Mélanie Roussel just wants to live as long as possible.
The 36-year-old woman from Vaudreuil, Que., was first diagnosed with triple negative breast cancer in March 2022. After grueling chemotherapy and a double mastectomy, she found out that the cancer had come back and metastasized to her liver in spring 2023.
“I am in pain. I’m tired but I keep finding ways to keep going,” Roussel said in an interview Monday.
Different forms of chemotherapy have been unsuccessful in shrinking her tumours, leaving Roussel in agony. Since December, she has been hospitalized every two weeks for the excruciating pain.
“They gave me maybe three months,” Roussel said of her time left to live as she wiped away tears. Her medical team in Quebec has “done everything.”
Since she was first diagnosed, Roussel has advocated for herself and delved into research. While she knows she can’t cure her aggressive form of cancer, she is determined to change the timeline she has been handed.
In the last few months, she has sought out different medical teams for alternative treatments in other countries like Germany and Portugal.
Now, she has finally found an option that won’t cure her cancer — but could at least give Roussel more time to spend with her wonderful family and friends, including her boyfriend and his nine-year-old son.
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“Everybody wants to live, right?” she said.
Through a clinic based in the United States, Roussel was recently approved for a treatment called targeted osmotic lysis, a procedure used to target advanced cancers that have already spread. The treatment— which is likely Roussel’s last hope to prolong her life — begins in February in Honduras.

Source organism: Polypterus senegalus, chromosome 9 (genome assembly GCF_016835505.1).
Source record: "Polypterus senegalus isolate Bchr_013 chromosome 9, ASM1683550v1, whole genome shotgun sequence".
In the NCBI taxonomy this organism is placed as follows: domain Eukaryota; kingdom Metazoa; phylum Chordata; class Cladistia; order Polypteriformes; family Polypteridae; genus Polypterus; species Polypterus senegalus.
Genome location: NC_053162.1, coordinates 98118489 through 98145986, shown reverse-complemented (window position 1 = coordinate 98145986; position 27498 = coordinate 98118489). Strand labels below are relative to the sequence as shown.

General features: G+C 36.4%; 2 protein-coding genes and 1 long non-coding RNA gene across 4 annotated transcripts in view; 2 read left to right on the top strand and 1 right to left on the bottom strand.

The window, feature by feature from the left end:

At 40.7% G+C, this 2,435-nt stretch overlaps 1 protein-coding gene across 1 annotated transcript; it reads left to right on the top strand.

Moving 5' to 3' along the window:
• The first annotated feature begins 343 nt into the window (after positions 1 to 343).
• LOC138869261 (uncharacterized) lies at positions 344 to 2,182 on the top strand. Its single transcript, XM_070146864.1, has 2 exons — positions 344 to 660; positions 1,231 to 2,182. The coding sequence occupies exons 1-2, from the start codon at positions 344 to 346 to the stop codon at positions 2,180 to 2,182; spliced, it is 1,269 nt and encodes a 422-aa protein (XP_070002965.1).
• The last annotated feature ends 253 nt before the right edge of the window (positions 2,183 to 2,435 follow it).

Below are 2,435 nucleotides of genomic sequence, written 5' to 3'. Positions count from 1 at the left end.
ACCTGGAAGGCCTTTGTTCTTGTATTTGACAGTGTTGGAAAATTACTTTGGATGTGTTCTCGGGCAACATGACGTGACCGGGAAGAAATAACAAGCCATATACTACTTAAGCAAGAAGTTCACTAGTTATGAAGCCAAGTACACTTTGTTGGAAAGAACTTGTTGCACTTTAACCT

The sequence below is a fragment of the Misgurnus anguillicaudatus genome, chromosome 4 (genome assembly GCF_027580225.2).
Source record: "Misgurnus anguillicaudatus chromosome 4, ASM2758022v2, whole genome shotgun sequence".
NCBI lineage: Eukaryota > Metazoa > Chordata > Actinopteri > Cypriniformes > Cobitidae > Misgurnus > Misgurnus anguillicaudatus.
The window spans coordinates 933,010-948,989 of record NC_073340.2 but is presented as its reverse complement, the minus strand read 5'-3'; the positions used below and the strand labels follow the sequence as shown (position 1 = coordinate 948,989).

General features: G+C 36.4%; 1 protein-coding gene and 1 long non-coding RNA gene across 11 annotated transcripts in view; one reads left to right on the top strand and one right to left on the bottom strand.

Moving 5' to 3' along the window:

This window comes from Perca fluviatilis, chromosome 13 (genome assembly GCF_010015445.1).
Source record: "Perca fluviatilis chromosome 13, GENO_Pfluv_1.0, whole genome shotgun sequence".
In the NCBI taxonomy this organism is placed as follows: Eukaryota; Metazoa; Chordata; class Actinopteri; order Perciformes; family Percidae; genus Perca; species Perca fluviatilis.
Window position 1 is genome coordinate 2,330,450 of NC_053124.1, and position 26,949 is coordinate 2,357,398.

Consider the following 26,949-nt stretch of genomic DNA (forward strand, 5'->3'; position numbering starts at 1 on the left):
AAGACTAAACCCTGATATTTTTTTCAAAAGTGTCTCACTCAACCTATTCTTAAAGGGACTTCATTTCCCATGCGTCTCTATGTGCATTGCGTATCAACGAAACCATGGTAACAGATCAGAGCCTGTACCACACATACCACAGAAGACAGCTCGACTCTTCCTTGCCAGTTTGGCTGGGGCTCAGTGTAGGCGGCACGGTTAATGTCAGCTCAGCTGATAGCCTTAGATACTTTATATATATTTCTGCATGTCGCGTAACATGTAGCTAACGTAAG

The costs of the treatment, along with the plane ride and a place to stay have quickly added up, though. Each treatment costs about $12,000 US, which is roughly $16,000. Roussel will undergo at least three rounds in the coming weeks but she may need as many as six rounds of treatment in total.
Kalila Rahaman started an online fundraiser last year to help her best friend after it became clear the cancer was going to be difficult to treat. They have been inseparable since they met at a summer fair when they were both nine years old.
At just 36 years old, she says Roussel is too young to die.
“We know she won’t have a full life ahead of her but I want her to have the next couple of years,” Rahaman said.
The last two years have been devastating, but Rahaman is proud of Roussel who has been positive and energetic, even somehow finding a way to make it easier for her worried loved ones.
“She has been so strong,” Rahaman said. “She’s literally the strongest person I know.”
The goal is to ensure Roussel makes it to Honduras and doesn’t have to worry about mounting costs. The expenses for the clinic need to be paid in full before the treatment.
With Roussel expected to board an airplane in just over a week’s time, they have raised over $27,000 but at least $50,000 is needed.
“We need help,” Rahaman said. “So I’m just pleading for any amount, from anyone possible to help us.”
The entire experience has been mentally and physically draining for Roussel, but she said she thinks deserves the chance to live longer than three months.
“I will not give up,” Roussel said.
© 2024 Global News, a division of Corus Entertainment Inc.